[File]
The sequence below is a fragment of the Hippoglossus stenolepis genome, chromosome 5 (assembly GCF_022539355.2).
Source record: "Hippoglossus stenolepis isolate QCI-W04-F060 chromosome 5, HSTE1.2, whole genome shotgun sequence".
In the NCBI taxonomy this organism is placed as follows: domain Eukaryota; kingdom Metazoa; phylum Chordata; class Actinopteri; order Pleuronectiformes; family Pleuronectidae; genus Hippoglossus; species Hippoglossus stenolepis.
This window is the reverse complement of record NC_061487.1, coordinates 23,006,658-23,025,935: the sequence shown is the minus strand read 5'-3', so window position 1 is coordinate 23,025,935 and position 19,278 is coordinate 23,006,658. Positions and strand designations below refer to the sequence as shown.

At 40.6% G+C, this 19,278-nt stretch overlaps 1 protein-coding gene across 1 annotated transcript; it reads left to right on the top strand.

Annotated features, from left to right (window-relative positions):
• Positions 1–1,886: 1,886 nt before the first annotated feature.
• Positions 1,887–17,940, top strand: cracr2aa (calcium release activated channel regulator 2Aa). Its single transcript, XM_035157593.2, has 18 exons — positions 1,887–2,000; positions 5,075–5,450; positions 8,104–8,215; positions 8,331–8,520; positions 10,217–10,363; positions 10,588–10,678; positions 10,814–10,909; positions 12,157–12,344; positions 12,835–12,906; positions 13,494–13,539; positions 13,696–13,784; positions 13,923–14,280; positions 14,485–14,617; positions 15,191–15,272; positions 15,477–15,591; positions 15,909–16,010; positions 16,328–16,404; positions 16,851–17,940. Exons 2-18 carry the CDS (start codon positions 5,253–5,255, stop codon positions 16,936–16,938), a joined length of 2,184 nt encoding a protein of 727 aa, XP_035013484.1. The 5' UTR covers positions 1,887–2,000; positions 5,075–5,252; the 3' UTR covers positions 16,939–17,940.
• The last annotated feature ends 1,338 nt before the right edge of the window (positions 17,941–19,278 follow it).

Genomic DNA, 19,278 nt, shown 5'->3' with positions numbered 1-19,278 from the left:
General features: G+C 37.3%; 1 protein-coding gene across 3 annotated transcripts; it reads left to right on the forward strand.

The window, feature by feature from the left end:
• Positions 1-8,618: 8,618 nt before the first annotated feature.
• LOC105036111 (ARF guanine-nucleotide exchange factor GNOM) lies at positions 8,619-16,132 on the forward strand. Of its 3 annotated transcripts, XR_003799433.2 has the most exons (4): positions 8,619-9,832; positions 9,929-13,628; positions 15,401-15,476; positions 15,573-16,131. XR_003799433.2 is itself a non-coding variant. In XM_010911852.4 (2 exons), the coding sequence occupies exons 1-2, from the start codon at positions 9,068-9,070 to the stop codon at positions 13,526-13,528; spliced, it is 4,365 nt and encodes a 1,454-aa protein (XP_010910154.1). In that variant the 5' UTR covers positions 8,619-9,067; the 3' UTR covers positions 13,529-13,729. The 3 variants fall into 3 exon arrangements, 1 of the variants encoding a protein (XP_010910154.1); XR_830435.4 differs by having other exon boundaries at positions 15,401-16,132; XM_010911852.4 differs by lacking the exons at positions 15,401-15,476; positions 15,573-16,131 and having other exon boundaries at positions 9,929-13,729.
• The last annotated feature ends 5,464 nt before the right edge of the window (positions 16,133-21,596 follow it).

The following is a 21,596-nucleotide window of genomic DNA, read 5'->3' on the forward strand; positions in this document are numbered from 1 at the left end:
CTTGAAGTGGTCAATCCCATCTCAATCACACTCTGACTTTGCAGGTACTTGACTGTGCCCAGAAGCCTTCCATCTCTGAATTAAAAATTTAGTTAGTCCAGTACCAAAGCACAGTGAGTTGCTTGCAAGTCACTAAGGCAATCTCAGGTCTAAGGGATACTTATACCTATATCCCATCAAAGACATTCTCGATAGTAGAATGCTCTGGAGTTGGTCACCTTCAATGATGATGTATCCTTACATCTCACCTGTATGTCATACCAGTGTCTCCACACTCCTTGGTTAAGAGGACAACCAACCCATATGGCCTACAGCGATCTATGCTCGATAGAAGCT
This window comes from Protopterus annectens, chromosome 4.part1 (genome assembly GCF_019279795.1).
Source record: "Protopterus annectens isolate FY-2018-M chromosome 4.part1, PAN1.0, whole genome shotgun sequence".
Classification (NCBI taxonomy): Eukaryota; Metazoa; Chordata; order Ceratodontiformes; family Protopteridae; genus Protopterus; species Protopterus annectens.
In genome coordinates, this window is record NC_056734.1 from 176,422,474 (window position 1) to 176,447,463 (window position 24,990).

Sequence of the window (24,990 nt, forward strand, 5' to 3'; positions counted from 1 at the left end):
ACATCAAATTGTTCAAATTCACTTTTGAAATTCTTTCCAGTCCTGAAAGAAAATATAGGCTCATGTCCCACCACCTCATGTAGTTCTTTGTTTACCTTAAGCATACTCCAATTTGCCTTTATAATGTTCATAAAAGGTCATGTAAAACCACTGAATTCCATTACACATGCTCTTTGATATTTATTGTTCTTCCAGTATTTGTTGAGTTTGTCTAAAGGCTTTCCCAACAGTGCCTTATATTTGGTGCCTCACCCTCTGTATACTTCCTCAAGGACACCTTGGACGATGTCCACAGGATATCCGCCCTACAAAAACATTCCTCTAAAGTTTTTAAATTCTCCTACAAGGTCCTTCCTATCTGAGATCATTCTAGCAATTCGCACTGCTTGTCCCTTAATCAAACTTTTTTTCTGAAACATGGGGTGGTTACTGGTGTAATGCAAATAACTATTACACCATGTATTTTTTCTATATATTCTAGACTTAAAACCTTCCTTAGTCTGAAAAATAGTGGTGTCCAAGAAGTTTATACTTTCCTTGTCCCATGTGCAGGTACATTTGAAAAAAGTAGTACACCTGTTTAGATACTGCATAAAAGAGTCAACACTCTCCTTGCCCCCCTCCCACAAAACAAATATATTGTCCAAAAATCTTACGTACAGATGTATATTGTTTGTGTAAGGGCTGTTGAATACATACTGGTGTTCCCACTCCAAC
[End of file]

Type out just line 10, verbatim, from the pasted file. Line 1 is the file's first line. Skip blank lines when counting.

Genomic DNA, 19,278 nt, shown 5'->3' with positions numbered 1-19,278 from the left: